COMMENTARY: People want to vote, but they are having a hard time doing it. As I engage with people who are not voting in local elections, the most common response is frustration over trying to navigate the system.
If we care about people and their right to determine their own quality of life, then it is up to all of us to do something to give those being left out a better opportunity to participate in democracy.
This year’s City of Las Cruces election increased turnout from 8 percent to 10.5 percent, compared to the last election for these districts. The most effective outreach efforts are engaging with voters directly, so congratulations to the campaigns, nonprofit organizations, civic groups, our Election Advisory Council, and other community partners who worked to increase turnout.
Considering our limited resources, we are making steady progress. I applaud our efforts.
As county clerk, having administered over 30 elections, I am ready to do more. I am not ready to celebrate 10.5 percent turnout, especially when the data shows that only 2 percent of eligible voters under the age of 25 voted. I have learned over the years our biggest challenge is getting accurate information into the hands of voters. The county clerk, city clerks, schools, and other third-party entities who administer elections have limited — if any — resources to inform every voter directly, so much of the responsibility is left to campaigns.
As a result, we have a campaign-centric system in which voters learn about elections primarily from campaigns. Two problems arise from this system. First, similar to clerks’ offices, campaigns do not have the resources for aggressive marketing campaigns, especially in local elections. Second, a campaign’s focus is to get their candidate to win, as it should be. Consequently, not all voters are informed.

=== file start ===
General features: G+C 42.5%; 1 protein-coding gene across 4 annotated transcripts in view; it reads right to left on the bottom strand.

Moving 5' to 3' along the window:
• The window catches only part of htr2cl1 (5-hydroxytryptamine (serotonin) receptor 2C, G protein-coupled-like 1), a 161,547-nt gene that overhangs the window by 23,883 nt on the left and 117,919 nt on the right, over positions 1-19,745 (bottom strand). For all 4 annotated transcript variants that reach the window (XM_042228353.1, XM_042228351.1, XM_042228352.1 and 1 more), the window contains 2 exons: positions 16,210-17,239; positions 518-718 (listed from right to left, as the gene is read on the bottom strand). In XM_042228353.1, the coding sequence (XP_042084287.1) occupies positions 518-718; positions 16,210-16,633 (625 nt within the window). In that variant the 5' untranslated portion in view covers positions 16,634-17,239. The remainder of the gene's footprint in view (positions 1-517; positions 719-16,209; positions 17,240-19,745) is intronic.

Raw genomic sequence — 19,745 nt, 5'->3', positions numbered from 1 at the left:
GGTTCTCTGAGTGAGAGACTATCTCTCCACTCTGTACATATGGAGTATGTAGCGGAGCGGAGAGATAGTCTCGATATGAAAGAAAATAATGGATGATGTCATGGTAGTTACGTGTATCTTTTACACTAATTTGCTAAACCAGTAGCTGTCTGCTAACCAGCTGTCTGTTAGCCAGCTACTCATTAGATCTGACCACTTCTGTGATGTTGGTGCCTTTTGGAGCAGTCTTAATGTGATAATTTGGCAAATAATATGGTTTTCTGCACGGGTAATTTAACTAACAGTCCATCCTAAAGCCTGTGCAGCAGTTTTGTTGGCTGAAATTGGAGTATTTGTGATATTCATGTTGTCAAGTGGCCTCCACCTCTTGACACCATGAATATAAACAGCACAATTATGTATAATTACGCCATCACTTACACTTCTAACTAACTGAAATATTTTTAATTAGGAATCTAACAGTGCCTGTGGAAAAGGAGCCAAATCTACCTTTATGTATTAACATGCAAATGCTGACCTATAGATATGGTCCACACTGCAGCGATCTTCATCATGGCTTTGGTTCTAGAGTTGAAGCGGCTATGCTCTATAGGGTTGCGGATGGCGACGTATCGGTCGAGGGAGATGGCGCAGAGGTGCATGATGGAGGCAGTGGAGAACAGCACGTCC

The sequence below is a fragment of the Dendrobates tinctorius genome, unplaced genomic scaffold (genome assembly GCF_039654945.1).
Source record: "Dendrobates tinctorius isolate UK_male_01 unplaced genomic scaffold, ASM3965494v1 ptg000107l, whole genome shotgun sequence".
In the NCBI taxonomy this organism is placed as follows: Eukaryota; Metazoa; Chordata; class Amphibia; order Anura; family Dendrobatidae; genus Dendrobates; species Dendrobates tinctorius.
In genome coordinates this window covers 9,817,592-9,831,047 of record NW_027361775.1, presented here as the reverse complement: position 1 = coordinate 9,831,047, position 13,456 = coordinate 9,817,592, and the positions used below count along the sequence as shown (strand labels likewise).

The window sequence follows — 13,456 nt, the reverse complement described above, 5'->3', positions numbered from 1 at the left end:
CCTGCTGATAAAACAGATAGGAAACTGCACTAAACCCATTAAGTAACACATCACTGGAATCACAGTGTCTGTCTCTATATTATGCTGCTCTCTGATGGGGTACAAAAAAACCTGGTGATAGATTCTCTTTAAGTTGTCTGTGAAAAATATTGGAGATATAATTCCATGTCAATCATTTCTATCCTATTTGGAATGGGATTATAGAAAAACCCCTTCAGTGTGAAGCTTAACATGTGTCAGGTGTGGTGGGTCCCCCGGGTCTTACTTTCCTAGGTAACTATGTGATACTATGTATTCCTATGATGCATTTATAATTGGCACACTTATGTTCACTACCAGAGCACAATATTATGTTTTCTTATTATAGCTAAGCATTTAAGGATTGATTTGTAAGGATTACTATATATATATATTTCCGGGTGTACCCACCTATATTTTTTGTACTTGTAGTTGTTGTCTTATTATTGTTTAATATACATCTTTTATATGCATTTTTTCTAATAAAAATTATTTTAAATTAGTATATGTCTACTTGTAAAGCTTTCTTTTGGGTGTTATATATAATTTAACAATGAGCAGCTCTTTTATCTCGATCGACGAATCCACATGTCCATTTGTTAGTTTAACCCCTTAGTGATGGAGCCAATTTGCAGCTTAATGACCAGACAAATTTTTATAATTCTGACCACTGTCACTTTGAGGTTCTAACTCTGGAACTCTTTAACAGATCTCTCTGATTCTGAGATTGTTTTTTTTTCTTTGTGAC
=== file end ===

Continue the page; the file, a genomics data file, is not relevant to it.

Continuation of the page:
The challenge of informing voters is further complicated by our fragmented system. We have too many elections held at different times of the year, administered with different rules and practices, under the authority of too many different entities. This confuses even the most informed voters, whose lack of participation has to do with their struggle to figure it all out.
The County Clerk’s Office is involved with most of these elections, sometimes by law and sometimes not. We are not always the entity responsible for administering them and thus we do not have the authority to be an effective, central source of accurate and unbiased information for voters.
We will continue to pursue consolidating elections to simplify our system. By consolidating elections, we can open up a significant amount of resources to better inform voters, especially about the candidates and issues. This will allow our office to be the central source of information for all elections and make it easier and cheaper to inform residents about the election.
Make no mistake, this is not a silver bullet to increasing turnout. However, without these steps, our efforts to build a voting culture are even more difficult. We are also pursuing other state law reforms and working with community partners through our Election Advisory Council to build a voting culture.
People are the heart of democracy; let’s not ever forget that. Voting is about power, so I’m asking everyone to leverage our collective power and work toward strengthening democracy for generations to come.